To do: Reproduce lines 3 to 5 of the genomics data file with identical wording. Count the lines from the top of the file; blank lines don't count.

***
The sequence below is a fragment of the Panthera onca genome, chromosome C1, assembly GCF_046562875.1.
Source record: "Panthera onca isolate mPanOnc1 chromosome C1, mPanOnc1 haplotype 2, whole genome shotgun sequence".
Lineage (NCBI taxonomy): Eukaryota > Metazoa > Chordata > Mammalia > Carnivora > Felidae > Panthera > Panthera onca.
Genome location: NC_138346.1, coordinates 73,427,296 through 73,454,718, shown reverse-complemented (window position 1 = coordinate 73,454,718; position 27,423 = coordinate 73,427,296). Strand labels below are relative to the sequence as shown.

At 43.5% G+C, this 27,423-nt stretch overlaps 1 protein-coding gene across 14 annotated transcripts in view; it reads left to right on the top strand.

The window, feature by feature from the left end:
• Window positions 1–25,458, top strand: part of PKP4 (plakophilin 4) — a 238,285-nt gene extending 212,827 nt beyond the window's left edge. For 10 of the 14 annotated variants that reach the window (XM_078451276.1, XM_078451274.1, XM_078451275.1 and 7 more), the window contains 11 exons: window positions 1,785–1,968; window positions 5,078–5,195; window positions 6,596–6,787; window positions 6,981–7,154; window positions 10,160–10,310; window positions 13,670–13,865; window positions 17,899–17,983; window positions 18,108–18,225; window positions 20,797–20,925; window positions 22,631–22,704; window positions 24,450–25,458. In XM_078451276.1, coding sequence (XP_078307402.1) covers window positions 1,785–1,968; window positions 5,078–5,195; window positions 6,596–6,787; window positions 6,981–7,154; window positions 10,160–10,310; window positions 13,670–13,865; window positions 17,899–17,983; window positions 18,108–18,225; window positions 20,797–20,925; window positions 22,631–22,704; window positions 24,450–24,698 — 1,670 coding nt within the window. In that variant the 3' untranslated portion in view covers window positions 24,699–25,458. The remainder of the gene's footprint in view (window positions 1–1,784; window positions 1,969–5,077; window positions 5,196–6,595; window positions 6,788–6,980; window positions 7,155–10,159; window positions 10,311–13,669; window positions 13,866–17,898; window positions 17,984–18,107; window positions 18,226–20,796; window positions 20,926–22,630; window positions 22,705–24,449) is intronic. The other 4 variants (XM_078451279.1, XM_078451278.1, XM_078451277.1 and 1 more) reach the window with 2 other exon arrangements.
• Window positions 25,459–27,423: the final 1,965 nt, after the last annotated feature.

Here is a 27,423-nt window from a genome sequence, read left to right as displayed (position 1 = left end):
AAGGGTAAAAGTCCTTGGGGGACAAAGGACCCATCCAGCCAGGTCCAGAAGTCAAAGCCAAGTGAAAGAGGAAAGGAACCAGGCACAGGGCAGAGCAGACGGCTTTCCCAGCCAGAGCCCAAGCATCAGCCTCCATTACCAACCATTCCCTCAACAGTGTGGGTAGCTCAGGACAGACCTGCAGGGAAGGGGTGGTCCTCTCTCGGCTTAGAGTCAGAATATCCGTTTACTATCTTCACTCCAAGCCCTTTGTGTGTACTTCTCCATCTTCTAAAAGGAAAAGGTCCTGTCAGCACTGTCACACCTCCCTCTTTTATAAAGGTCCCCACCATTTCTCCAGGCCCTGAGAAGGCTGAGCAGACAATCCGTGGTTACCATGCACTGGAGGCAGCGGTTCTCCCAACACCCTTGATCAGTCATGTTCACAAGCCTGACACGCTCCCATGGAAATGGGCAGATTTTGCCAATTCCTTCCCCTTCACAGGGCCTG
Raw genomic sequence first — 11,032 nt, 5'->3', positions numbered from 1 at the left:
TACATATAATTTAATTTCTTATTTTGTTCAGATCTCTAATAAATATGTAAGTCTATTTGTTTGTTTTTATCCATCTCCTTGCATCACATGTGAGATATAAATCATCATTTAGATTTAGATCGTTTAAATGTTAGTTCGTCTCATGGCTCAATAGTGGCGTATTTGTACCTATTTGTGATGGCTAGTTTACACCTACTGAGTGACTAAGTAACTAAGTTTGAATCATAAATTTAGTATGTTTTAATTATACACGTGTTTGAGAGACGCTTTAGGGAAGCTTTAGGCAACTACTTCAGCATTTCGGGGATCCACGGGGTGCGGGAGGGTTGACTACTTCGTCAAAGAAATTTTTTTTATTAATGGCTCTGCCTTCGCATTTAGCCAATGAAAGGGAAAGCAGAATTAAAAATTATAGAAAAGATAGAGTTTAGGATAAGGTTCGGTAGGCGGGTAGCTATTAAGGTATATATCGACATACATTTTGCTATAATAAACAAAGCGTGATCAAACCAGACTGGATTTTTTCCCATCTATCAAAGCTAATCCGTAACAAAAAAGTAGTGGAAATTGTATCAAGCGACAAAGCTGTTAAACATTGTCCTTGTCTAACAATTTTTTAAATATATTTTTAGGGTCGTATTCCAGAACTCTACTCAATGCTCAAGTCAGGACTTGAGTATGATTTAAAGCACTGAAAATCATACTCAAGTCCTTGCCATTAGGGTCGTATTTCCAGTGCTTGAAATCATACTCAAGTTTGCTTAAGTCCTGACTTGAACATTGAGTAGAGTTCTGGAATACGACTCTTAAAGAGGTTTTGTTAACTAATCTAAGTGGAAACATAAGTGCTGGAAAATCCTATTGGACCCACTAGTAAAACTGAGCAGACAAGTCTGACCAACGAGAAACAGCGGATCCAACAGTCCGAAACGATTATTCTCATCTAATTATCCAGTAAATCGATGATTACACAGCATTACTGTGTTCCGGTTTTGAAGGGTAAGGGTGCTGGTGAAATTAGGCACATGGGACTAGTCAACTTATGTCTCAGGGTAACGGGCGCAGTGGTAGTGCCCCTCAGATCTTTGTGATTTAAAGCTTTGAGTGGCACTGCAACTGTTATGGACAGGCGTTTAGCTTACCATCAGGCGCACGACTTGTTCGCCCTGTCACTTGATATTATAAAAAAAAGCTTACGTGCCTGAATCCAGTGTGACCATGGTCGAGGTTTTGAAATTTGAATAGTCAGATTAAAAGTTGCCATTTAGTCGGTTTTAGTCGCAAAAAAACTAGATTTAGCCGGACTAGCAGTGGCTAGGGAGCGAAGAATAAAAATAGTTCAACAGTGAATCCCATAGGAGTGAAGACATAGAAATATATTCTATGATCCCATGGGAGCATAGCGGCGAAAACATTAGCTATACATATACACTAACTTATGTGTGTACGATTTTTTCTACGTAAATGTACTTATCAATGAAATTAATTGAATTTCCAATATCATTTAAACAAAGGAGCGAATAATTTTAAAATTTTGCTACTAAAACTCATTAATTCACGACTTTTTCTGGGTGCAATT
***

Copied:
Lineage (NCBI taxonomy): Eukaryota > Metazoa > Chordata > Mammalia > Carnivora > Felidae > Panthera > Panthera onca.
Genome location: NC_138346.1, coordinates 73,427,296 through 73,454,718, shown reverse-complemented (window position 1 = coordinate 73,454,718; position 27,423 = coordinate 73,427,296). Strand labels below are relative to the sequence as shown.

At 43.5% G+C, this 27,423-nt stretch overlaps 1 protein-coding gene across 14 annotated transcripts in view; it reads left to right on the top strand.